Rights to a piece of land can be lost either by a transfer or when a person moves to another village through migration or pindah. Section 73 of Adat Iban (1) on pindah states that whoever moves from the longhouse to another "shall be deprived of all rights to untitled land or any customary land that has not been planted with crops and all such land shall be owned in common by the people of the longhouse." (2) (Majlis Adat Istiadat 1993: 31). If an individual or family migrates to another village from the longhouse (pindah), such rights can also be transferred to a relative who will in turn provide him with tungkus asi. The term tungkus asi describes a token gift provided by the recipient or as a form of compensation, "ganti tebi kapak, tebi beliong, a replacement of effort and the chipped axe blade, the rice eaten during clearing" (Richards 1961:42). Today, tungkus asi has been replaced a token monetary gift known as ganti rugi.

Thus tanah umai, or farmland, can be either private or common property, or both, depending on whether rights of access are held by individuals or by the community. A resource sharing concept is applied here when cultivation rights and rights of access to land are vested in the community. A community may invoke free access only to certain types of natural resources such as wild vegetables, shoots, etc. when taken for personal use. At the same time, it reserves the right to restrict access to resources which have a high economic value, such as rattan, timber, and fruit trees, the benefits of which are shared by the whole community.

It is customary to leave harvested farmlands fallow. Forest-fallowing as practiced by the Iban is divided into four main stages (Freeman 1955). The first stage of fallow is called jerami. The term jerami or redas (in the Batang Rajang area) refers to bush-fallow land at 1-2 years after a padi crop has been harvested. The next stage is temuda, which has a fallow period of 3-10 years, then damun with a fallow period ranging between 10-20 years. Finally, resembling virgin forest, pengerang is temuda which has been left uncultivated for more than 25 years.

Rights to cultivate temuda land initially belong to, and then are inherited from, the person who first felled the virgin forest. In the past, when resources were still abundant, any member of a longhouse had free access to resources in a temuda. For instance, he could take firewood and bamboo; gather wild fruits and vegetables, etc. without consulting the bilik family having cultivation rights over the land.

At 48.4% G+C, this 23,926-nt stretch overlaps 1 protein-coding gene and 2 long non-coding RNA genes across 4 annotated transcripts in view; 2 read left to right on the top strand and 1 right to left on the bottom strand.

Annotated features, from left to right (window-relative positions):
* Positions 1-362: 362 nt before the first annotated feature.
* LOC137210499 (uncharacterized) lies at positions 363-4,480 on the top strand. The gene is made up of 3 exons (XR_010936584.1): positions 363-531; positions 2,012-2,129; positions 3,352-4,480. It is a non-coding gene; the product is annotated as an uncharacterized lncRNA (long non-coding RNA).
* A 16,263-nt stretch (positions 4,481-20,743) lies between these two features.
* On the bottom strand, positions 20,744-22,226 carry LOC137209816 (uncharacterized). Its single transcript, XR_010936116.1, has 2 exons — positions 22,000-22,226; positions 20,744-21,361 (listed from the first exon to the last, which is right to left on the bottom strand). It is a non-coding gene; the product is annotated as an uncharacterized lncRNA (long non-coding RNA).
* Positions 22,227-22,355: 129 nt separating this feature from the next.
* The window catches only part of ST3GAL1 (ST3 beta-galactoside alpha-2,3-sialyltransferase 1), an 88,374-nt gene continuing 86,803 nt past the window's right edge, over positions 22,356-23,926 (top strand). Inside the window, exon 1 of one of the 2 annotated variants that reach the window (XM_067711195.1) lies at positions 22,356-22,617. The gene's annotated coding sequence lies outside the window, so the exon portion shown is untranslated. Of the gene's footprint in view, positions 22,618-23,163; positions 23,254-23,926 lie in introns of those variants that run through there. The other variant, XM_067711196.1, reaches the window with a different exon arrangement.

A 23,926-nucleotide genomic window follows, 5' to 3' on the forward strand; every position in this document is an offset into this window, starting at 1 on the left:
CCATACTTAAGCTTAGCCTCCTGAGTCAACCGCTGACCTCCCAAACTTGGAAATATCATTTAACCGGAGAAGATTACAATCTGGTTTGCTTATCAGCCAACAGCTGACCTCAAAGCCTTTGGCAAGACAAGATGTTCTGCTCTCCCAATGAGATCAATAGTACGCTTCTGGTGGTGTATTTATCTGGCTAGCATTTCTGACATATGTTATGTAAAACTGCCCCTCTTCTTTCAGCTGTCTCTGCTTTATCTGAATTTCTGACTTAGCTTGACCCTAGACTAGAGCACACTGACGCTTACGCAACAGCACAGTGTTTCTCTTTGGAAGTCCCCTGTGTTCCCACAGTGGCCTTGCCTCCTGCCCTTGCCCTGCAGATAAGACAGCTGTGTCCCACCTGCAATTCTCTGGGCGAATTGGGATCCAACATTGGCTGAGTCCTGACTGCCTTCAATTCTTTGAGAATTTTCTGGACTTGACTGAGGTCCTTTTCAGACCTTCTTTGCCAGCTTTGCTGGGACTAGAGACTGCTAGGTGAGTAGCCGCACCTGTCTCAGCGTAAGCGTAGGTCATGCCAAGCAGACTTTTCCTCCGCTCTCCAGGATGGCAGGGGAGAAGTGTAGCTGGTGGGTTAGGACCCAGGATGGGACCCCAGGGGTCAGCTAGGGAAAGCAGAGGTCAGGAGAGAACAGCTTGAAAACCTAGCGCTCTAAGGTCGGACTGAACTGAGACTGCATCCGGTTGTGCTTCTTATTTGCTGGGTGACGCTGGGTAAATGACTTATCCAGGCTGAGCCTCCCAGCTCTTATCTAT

In addition, a longhouse community has its own forest reserve or pulau. The term pulau refers to an area of primary forest within a pemakai menoa. Pulaucan be collectively owned under a common property regime and managed by a longhouse community, or individually owned. An individual creates the latter adjacent to the cultivated plot of land he first cleared at the time when a longhouse community established pemakai menoa. This reserve is calledpulau umai and acts to preserve certain natural resources for future use. These resources can be rattan, tapang trees, fruit trees, timber, and so on. Rights of access to these resources belong to those who first cleared the land and to their descendants thereafter. In the case of community-owned pulau, there are four types of communal forest reserves set aside for hunting, gathering building materials and water catchments within a pemakai menoa.

During the process of creating a pemakai menoa in the pioneering days in the past, individuals might claim rights to a variety of special trees such as terasor belian, engkerebai (the fruits of which are used to produce textile dyes),engkabang, and tapang trees (the latter providing a place for honey bees to build hives). Tree tenure is established when the first person who finds the trees clears the undergrowth around them and thereby claims rights to these trees. Such rights were, and continue to be, heritable and passed down to the descendants of the claimant (cf. Sather 1990). The same applies to a planted tree; tenure rights apply to the tree and to the harvest of its fruits. Once an individual has tenure rights over certain trees, whether planted or found, the planter's or finder's descendants have the right to demand compensation if these trees are burned or felled by someone else.